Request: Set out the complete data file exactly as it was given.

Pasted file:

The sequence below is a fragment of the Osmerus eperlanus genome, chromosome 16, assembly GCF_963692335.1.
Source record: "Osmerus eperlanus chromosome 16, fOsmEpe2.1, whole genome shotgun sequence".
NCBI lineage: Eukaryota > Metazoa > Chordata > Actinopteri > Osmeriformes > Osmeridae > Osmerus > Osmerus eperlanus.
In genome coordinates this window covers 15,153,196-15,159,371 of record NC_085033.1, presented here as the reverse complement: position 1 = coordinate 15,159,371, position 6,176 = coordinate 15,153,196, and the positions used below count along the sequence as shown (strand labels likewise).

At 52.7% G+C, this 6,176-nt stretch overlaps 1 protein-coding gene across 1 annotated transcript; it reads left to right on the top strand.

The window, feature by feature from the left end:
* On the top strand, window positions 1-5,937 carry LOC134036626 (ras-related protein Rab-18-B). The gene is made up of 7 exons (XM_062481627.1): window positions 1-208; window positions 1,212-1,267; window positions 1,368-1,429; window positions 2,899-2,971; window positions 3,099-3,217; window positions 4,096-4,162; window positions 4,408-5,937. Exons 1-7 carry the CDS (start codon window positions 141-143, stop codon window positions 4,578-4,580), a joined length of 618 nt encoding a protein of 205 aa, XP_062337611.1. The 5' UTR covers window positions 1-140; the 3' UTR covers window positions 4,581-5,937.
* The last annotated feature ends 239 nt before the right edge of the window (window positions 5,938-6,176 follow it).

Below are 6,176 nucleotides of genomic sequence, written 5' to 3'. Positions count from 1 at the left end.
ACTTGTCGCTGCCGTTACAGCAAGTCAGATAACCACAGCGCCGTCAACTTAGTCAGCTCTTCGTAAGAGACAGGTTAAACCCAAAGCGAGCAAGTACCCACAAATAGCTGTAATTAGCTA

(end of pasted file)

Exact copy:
The sequence below is a fragment of the Osmerus eperlanus genome, chromosome 16, assembly GCF_963692335.1.
Source record: "Osmerus eperlanus chromosome 16, fOsmEpe2.1, whole genome shotgun sequence".
NCBI lineage: Eukaryota > Metazoa > Chordata > Actinopteri > Osmeriformes > Osmeridae > Osmerus > Osmerus eperlanus.
In genome coordinates this window covers 15,153,196-15,159,371 of record NC_085033.1, presented here as the reverse complement: position 1 = coordinate 15,159,371, position 6,176 = coordinate 15,153,196, and the positions used below count along the sequence as shown (strand labels likewise).

At 52.7% G+C, this 6,176-nt stretch overlaps 1 protein-coding gene across 1 annotated transcript; it reads left to right on the top strand.

The window, feature by feature from the left end:
* On the top strand, window positions 1-5,937 carry LOC134036626 (ras-related protein Rab-18-B). The gene is made up of 7 exons (XM_062481627.1): window positions 1-208; window positions 1,212-1,267; window positions 1,368-1,429; window positions 2,899-2,971; window positions 3,099-3,217; window positions 4,096-4,162; window positions 4,408-5,937. Exons 1-7 carry the CDS (start codon window positions 141-143, stop codon window positions 4,578-4,580), a joined length of 618 nt encoding a protein of 205 aa, XP_062337611.1. The 5' UTR covers window positions 1-140; the 3' UTR covers window positions 4,581-5,937.
* The last annotated feature ends 239 nt before the right edge of the window (window positions 5,938-6,176 follow it).

Below are 6,176 nucleotides of genomic sequence, written 5' to 3'. Positions count from 1 at the left end.
ACTTGTCGCTGCCGTTACAGCAAGTCAGATAACCACAGCGCCGTCAACTTAGTCAGCTCTTCGTAAGAGACAGGTTAAACCCAAAGCGAGCAAGTACCCACAAATAGCTGTAATTAGCTA